The last year I've baked a lot of bread. A lot.
A few years ago I got Artisan Breads Every Day (full disclosure, that's an affiliate link. I don't expect to make much money off of this, but figured I might as well set up an affiliate account. Feel free to search for it yourself, or better yet, order it from a local bookstore!) by Peter Reinhart. I liked it, but mostly baked his lean bread formula. It was startlingly simple, just a few ingredients and time, but what you ended up with was incredible. I baked a few others, but mostly kept saying "I want to bake more bread", and left it there.
At the beginning of 2014 my housemate and I decided to start a bread club with some friends. We picked a bread to start, and the plan was to have me bake the first batch, then hand it off to the next person in line. We could work out the kinks, try variations, etc. What happened was that I baked it two, maybe three weeks in a row and the club fell apart. But I knew I had a problem. Over those three weeks making the same exact formula, I saw the bread change as my understanding expanded. I knew I liked eating bread, but I was coming to the conclusion that I wanted to really GET bread. Over the course of a few months my obsession went from a batch a week to in one long weekend baking I think 8 loaves of bread. I started reading about food science and chemistry, bought way way too many bread books, and started admitting this was an obsession.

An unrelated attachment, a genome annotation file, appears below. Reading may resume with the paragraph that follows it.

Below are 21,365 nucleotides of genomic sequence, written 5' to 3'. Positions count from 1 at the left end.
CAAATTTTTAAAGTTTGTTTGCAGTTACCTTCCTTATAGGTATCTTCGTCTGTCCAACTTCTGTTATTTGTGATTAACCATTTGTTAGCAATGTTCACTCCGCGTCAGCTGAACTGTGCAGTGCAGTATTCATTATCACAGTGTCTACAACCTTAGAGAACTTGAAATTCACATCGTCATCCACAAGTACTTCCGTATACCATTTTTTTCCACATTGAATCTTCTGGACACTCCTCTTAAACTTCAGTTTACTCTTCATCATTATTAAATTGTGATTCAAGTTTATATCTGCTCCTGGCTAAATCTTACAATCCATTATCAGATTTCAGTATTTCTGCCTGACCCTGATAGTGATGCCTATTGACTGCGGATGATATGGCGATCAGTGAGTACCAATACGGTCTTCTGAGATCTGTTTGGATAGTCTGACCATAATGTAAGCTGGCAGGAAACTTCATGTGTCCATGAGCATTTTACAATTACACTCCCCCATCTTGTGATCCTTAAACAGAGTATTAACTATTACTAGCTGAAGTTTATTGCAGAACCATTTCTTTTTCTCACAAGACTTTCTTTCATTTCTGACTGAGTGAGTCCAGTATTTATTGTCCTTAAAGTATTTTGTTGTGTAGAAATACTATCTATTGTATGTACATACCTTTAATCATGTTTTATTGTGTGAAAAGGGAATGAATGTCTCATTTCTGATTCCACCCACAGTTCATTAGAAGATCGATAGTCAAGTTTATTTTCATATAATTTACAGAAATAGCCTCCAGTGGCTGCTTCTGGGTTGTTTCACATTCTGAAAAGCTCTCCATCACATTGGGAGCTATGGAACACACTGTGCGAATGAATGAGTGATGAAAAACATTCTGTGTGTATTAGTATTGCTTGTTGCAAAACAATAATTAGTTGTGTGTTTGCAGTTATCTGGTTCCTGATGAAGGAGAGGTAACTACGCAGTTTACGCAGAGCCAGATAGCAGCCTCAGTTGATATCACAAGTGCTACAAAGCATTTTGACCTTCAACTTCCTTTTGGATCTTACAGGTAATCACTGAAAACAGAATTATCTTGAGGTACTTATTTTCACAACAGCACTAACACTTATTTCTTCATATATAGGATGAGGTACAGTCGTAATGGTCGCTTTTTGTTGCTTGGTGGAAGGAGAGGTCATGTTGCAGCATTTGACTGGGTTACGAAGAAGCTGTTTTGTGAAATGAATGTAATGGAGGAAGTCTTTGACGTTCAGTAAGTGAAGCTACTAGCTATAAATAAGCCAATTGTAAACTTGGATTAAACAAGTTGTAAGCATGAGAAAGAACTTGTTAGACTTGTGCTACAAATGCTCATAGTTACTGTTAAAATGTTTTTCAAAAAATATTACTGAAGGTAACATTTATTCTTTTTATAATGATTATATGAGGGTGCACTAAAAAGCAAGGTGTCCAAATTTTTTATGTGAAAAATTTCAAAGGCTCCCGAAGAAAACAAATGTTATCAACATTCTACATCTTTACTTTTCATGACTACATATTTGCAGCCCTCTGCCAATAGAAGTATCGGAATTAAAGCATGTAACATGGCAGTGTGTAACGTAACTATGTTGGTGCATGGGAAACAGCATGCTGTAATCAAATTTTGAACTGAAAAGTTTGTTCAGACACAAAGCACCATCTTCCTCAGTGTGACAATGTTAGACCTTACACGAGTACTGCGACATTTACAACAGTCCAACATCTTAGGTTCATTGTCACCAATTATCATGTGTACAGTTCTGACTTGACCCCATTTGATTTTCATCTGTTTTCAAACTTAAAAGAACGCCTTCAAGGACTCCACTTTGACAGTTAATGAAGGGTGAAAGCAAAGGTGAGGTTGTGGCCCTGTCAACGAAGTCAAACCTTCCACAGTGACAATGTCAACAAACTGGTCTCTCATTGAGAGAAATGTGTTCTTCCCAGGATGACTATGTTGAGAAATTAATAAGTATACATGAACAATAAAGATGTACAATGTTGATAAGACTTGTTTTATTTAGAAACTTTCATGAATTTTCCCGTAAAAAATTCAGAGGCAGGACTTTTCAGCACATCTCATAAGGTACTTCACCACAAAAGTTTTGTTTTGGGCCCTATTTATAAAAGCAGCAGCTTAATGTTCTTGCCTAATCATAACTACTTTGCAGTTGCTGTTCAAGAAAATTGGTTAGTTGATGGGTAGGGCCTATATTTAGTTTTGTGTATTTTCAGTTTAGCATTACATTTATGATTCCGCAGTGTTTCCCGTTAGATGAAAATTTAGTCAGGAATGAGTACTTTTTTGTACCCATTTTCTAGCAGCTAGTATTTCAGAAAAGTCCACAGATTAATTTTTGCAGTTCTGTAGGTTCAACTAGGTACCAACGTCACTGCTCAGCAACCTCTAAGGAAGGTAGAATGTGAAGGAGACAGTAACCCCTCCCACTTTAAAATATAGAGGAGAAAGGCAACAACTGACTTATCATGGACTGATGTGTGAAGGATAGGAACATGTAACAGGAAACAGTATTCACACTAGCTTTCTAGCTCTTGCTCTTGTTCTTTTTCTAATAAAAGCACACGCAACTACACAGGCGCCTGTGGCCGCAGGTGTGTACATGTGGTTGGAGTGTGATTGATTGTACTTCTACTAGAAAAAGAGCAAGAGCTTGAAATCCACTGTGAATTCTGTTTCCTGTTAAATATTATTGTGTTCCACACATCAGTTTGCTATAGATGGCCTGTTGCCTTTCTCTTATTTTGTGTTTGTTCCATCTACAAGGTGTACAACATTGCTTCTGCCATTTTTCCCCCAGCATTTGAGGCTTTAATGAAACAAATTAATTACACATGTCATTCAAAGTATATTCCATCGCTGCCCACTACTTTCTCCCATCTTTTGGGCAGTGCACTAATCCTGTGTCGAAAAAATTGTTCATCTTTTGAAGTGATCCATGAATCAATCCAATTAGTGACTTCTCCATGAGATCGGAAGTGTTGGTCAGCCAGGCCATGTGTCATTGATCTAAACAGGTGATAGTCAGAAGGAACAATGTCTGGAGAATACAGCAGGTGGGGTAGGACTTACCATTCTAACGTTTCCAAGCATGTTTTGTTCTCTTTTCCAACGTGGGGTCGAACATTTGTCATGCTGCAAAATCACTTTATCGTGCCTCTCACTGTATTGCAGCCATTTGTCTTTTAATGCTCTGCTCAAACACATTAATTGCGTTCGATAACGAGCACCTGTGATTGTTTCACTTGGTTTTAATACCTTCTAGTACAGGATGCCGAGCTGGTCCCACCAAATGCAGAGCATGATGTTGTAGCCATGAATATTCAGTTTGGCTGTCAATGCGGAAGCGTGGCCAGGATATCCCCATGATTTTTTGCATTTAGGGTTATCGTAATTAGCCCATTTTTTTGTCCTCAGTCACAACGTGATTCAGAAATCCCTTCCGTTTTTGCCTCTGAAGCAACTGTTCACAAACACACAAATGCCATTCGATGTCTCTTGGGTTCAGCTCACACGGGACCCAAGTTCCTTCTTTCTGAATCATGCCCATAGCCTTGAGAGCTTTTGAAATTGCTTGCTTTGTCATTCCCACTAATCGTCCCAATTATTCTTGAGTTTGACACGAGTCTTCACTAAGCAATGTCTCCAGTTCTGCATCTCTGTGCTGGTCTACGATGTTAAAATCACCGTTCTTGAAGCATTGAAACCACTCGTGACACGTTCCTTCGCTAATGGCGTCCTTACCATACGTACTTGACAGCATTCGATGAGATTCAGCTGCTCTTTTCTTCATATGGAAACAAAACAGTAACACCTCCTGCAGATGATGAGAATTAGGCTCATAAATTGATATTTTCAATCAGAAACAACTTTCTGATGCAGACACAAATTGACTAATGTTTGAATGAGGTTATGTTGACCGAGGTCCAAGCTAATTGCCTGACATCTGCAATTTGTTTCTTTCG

But why? Why bread? And in particular, why these lean, artisan breads, that so far have focused mostly on commercial yeast techniques?
It's a fair question, and one I spend a lot of time pondering. At base, I think it's about the simplicity of these breads. Even as I start to understand more of the science behind bread baking, there's something magical to me about taking the simplest of ingredients, all purpose flour, salt, water, and instant active dry yeast, that when you combine them, can take on so many different shapes and flavors.
And I have become obsessed with how important time and temperature are. The formula for two loaves may look identical in terms of weights of ingredients, but the difference between an 80% biga version and a version with no pre-ferment but a long slow bulk rise in the fridge and a long slow proof in the fridge can be astonishing.
Flour, water, salt, yeast, temperature, time. Six ingredients are all you need. And controlling those six as best you can, slight variations, etc. allow for nearly endless variety.
For an added bonus, I wanted to figure out if there was some link to pen and paper, if these two obsessions share anything. In part because I like finding links between things, but I soon realized it stemmed from the fear that this blog is confusing, so I felt some responsibility to tie them together. But really, it's not that I like baking and pens for the same reason or reasons, it's that they are the two things I like most, and more importantly, the two things I want to write about.
So I have given up on trying to make sense of them together, and will just happily continue hastily writing about ink and flour both. Hope you join me.